Where is the relationship between the figures and the giant swatch of orange and red paint? We are given no motivation for the sudden burst of abstraction. In Cacophony, is it meant to be an exuberant manifestation of sexual desire? The painterly expression of an orgasm? I feel like I am pulling terms out of an AP art history textbook and struggling to make them fit before the clock runs out.
It seems to me that when Jones attempts to veer from performative sexuality– a subject he has explored and continues to explore in a nuanced fashion– he gets a bit lost.
By room three he has found his way again and I can forget the muddled middle bit. An artist as storied as the provocative Mr. Jones is allowed a misstep.
Backdrop is one of five multi-media installations in this last room. Each features a hand-painted, fiberglass figure on a movable stool in front of a large abstract canvas. Depending on where the figure is placed, she develops a different energy with the painting behind her. When she is centered she exudes power. When she is positioned at the left of the canvas, facing right, she exudes purpose. When her body is almost past the canvas, there is a sense of anticipation– what comes next?
The figures are idealized, but like Jones’ previous work, they lack something human that would make them titillating. Though we stare at them, we do not consume them sexually. Instead, we are focused on the sumptuous nature of the paint on their bodies. The message is clear: Women, like works of art, are painted and put on display for consumption. Jones performs this literally. But unlike his previous work, Backdrop is marginally participatory. A river of hardened paint on the figure’s shoulder emphasizes the material nature of both paint and makeup– a key tool for the performance of identity. This serves as a reminder that the figure’s experience is a shared one.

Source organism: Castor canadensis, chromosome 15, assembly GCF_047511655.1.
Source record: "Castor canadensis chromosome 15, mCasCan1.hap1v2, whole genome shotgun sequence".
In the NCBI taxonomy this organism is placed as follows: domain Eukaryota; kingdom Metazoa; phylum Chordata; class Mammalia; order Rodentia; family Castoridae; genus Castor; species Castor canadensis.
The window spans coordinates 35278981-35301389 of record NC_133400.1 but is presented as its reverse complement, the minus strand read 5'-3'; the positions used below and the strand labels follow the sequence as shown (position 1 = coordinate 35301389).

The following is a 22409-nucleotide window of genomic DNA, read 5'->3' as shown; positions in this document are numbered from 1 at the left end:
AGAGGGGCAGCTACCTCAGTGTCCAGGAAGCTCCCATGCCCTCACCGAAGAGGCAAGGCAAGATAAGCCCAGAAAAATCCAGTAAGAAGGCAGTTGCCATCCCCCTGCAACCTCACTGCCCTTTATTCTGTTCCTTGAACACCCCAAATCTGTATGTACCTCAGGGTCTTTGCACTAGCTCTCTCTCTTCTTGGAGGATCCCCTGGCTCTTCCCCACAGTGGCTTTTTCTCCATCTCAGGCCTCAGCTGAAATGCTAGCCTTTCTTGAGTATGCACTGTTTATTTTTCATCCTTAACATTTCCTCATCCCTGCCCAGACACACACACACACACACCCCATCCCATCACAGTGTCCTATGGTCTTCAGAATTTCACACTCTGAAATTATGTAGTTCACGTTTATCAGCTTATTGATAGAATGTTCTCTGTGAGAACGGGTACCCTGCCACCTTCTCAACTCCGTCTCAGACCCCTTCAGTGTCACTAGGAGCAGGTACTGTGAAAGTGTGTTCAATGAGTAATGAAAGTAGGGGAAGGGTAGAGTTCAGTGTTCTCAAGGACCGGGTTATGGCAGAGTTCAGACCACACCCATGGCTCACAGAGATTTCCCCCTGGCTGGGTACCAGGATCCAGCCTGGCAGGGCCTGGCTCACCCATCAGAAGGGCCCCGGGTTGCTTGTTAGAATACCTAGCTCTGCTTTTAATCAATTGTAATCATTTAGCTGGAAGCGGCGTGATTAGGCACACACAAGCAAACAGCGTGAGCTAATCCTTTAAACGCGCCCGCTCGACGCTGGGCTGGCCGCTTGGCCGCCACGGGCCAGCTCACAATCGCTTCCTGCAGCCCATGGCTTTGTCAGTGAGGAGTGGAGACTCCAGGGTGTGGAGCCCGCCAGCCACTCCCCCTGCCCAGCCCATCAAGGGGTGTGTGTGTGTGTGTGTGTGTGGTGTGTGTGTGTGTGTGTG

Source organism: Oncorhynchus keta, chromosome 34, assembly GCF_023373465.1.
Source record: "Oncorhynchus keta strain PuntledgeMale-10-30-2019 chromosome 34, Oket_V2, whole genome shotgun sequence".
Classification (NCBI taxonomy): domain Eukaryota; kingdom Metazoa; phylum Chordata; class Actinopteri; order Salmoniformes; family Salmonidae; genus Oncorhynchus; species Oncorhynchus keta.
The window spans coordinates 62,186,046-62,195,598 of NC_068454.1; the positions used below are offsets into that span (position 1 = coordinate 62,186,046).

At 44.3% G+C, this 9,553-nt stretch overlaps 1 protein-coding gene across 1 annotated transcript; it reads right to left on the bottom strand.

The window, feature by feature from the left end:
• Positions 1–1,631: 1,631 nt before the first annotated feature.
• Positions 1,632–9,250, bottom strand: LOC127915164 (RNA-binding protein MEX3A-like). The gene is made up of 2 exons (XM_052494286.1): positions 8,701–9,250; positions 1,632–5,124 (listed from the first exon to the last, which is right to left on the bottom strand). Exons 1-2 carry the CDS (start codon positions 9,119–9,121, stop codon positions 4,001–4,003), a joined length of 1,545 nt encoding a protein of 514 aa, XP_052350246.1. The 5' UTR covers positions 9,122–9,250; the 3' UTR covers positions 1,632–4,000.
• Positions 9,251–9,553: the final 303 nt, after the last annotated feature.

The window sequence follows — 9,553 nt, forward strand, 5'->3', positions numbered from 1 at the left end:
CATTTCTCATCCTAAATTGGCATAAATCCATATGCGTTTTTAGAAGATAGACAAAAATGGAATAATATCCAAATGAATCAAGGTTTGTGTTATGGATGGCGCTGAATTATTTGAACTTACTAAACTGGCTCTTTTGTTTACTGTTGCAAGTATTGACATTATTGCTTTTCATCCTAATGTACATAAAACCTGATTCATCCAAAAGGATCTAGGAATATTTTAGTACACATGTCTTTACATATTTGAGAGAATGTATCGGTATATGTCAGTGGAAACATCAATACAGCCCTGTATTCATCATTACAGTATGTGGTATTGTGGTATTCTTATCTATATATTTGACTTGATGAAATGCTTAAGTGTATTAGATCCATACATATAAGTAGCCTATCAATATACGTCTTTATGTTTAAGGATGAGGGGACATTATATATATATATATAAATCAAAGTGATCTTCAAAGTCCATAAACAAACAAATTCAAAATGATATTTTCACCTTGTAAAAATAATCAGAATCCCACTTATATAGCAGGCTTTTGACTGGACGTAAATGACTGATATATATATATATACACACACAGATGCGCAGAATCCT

I also feel invited by the figure’s gesture. From the front, she appears to be doing a sexy arm wave a la Bob Fosse. But from behind, her fingers reach towards me, asking me to grab ahold. Like a secret signal, it’s not recognizable to everyone.
So what’s the moral of the story? “Allen Jones– not such a bad guy?” To some extent, yes. While I don’t always agree with the artist’s methods, I feel that his work has always had a social, rather than exploitative, bent. And I believe that his current work, demonstrated mostly exquisitely at Marlborough Contemporary, demonstrates his perceptiveness to the current social landscape. I am OK with male artists depicting the female nude if they can do so tactfully and with clear purpose, both of which Allen Jones does.
I urge you to see this exhibition, open through June 16th at Marlborough Contemporary on West 25th St. Feast your eyes (and sharpen your claws, if you disagree with me). This is one artist I’d love to have a good argument over. Comment, contact me, you know the drill.
Until next time!